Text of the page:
23rd Manitoba Legislature

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The members of the 23rd Manitoba Legislature were elected in the Manitoba general election held in November 1949. The legislature sat from February 14, 1950, to April 23, 1953.[1]

A coalition government of the Liberal-Progressive Party and the Progressive Conservative Party held a majority of seats in the assembly. Douglas Lloyd Campbell served as Premier.[2] The Progressive Conservatives withdrew from the coalition in 1950.[3]

Edwin Hansford of the Co-operative Commonwealth Federation was Leader of the Opposition. Errick Willis of the Progressive Conservatives became opposition leader after his party left the coalition in 1950.[4]

Wallace Miller served as speaker for the assembly until he was named to cabinet in August 1950.[5]Nicholas Bachynsky succeeded Miller as speaker.[1]

There were seven sessions of the 23rd Legislature:[1]

Session Start End
1st February 14, 1950 April 22, 1950
2nd November 7, 1950 November 16, 1950
3rd February 1, 1951
4th February 5, 1952
5th July 22, 1952 July 26, 1952
6th January 13, 1953 January 16, 1953
7th February 24, 1953 April 18, 1953

Roland Fairbairn McWilliams was Lieutenant Governor of Manitoba.[6]

Members of the Assembly[edit]

The following members were elected to the assembly in 1949:[1]

Member Electoral district Party[7]
  John R. Pitt Arthur Liberal-Progressive
  Reginald Wightman Assiniboia Liberal-Progressive
  Francis Campbell Bell Birtle Liberal-Progressive
  Joseph Donaldson Brandon City Progressive Conservative
  Edmond Prefontaine Carillon Independent Liberal
Anti-Coalition
  James Christie Cypress Liberal-Progressive
  Ernest McGirr Dauphin Progressive Conservative
  James O. Argue Deloraine—Glenwood Progressive Conservative
  Walter McDonald Dufferin Liberal-Progressive
  John R. Solomon Emerson Liberal-Progressive
  Michael Hryhorczuk Ethelbert Liberal-Progressive
  James Anderson Fairford Liberal-Progressive
  Nicholas Bachynsky Fisher Liberal-Progressive
  Ray Mitchell Gilbert Plains Liberal-Progressive
  Steinn Thompson Gimli Liberal-Progressive
  William Morton Gladstone Liberal-Progressive
  Charles Shuttleworth Hamiota Liberal-Progressive
  John McDowell Iberville Independent Progressive Conservative
Anti-Coalition
     George Olive Kildonan-Transcona CCF
  Abram Harrison Killarney Progressive Conservative
  Douglas Lloyd Campbell Lakeside Liberal-Progressive
  Thomas Seens Lansdowne Progressive Conservative
  Sauveur Marcoux La Verendrye Liberal-Progressive
  Hugh Morrison Manitou—Morden Independent Progressive Conservative
Anti-Coalition
  Henry Rungay Minnedosa Liberal-Progressive
  Harry Shewman Morris Independent Coalition
  Ivan Schultz Mountain Liberal-Progressive
  Samuel Burch Norfolk—Beautiful Plains Liberal-Progressive
  Charles Greenlay Portage la Prairie Progressive Conservative
  Wallace Miller Rhineland Progressive Conservative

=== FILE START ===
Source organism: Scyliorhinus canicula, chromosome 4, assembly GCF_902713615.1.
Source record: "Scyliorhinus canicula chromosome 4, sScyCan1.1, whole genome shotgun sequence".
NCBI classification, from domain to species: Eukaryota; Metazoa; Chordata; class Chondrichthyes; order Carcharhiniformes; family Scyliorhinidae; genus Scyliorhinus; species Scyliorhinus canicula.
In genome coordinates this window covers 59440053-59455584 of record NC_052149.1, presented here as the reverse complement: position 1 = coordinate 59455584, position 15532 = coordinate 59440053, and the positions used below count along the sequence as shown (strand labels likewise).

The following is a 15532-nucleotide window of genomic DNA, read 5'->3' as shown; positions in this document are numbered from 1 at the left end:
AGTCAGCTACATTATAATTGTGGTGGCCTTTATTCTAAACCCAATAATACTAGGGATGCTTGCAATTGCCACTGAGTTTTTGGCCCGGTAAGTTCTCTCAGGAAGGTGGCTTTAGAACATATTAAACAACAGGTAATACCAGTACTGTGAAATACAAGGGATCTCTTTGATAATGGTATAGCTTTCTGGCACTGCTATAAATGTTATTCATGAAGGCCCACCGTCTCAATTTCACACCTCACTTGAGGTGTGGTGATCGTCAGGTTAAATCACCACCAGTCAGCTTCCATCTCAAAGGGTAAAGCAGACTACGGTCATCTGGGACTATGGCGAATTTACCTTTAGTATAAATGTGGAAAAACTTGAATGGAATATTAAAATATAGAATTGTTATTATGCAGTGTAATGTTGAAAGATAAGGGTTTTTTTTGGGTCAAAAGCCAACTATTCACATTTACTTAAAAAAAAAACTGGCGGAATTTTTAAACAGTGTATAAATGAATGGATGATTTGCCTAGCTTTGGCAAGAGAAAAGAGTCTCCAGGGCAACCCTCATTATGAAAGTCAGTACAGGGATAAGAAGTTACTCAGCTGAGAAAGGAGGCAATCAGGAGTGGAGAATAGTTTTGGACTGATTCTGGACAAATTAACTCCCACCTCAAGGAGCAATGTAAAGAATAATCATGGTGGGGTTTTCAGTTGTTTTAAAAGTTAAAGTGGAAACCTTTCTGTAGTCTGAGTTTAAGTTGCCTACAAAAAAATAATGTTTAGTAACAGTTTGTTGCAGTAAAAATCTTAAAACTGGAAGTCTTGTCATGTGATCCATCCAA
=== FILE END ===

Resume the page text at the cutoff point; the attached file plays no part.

Ronald Robertson Roblin Independent Coalition
  Robert Bend Rockwood Independent Progressive Conservative
Coalition
  Daniel Hamilton Rupertsland Liberal-Progressive
  Rodney Clement Russell Independent Coalition
  James McLenaghen St. Andrews Progressive Conservative
  Joseph Van Belleghem St. Boniface Liberal-Progressive
     Edwin Hansford CCF
  Nicholas Stryk St. Clements Liberal-Progressive
  Christian Halldorson St. George Liberal-Progressive
  Maurice Dane MacCarthy Ste. Rose Liberal-Progressive
  William Lucko Springfield Liberal-Progressive
  George Renouf Swan River Independent Conservative
Anti-Coalition
  Francis Jobin The Pas Independent Liberal
Coalition
  Errick Willis Turtle Mountain Progressive Conservative
  Robert Mooney Virden Liberal-Progressive
  Paul Bardal Winnipeg Centre Liberal-Progressive
     Gordon Fines CCF
  Charles Rhodes Smith Liberal-Progressive
     Donovan Swailes CCF
     Morris Gray Winnipeg North CCF
  Frank Chester Liberal-Progressive
     John Hawryluk CCF
  Bill Kardash Labor–Progressive
  John Stewart McDiarmid Winnipeg South Liberal-Progressive
  Duff Roblin Independent Progressive Conservative
Anti-Coalition
     Lloyd Stinson CCF
  Ronald Turner Liberal-Progressive

Notes:


By-elections[edit]

By-elections were held to replace members for various reasons:

Electoral district Member elected Affiliation Election date Reason
St. Andrews Thomas P. Hillhouse Liberal-Progressive October 24, 1950 J McLenaghen died June 23, 1950[5]
St. Clements Albert Trapp Liberal-Progressive October 24, 1950[5] N Stryk died July 11, 1950[8]
Brandon City Reginald Lissaman Progressive Conservative January 21, 1952 J Donaldson resigned April 18, 1951[5]
La Verendrye Edmond Brodeur Liberal-Progressive January 21, 1952 S Marcoux died November 16, 1951[5]

Notes:


References[edit]

  1. ^ a b c d "Members of the Twenty-Third Legislative Assembly of Manitoba (1950-1953)". Memorable Manitobans. Manitoba Historical Society. Retrieved 2013-06-12. 
  2. ^ Ferguson, Barry Glen; Wardhaugh, Robert (2010). Manitoba Premiers of 19th and 20th Centuries. University of Regina Press. pp. 213–231. ISBN 0889772169. Retrieved 2013-05-11. 
  3. ^ McDonell, James K; Campbell, Robert Bennett (1997). Lords of the North. GeneralStore PublishingHouse. p. 175. ISBN 1896182712. Retrieved 2013-06-12. 
  4. ^ "Leaders of the Opposition - Manitoba". Library of Parliament. Retrieved 2012-12-13. 
  5. ^ a b c d e "MLA Biographies - Deceased". Legislative Assembly of Manitoba. Archived from the original on 2014-03-30. 
  6. ^ "Past lieutenant governors". Lieutenant Governor of Manitoba. Archived from the original on 2014-01-05. Retrieved 2014-07-21. 
  7. ^ "Historical Summaries" (PDF). Elections Manitoba. Retrieved 2013-02-05. 
  8. ^ "Nicholas John Stryk (1896-1950)". Manitoba Historical Society. Retrieved 2013-04-24.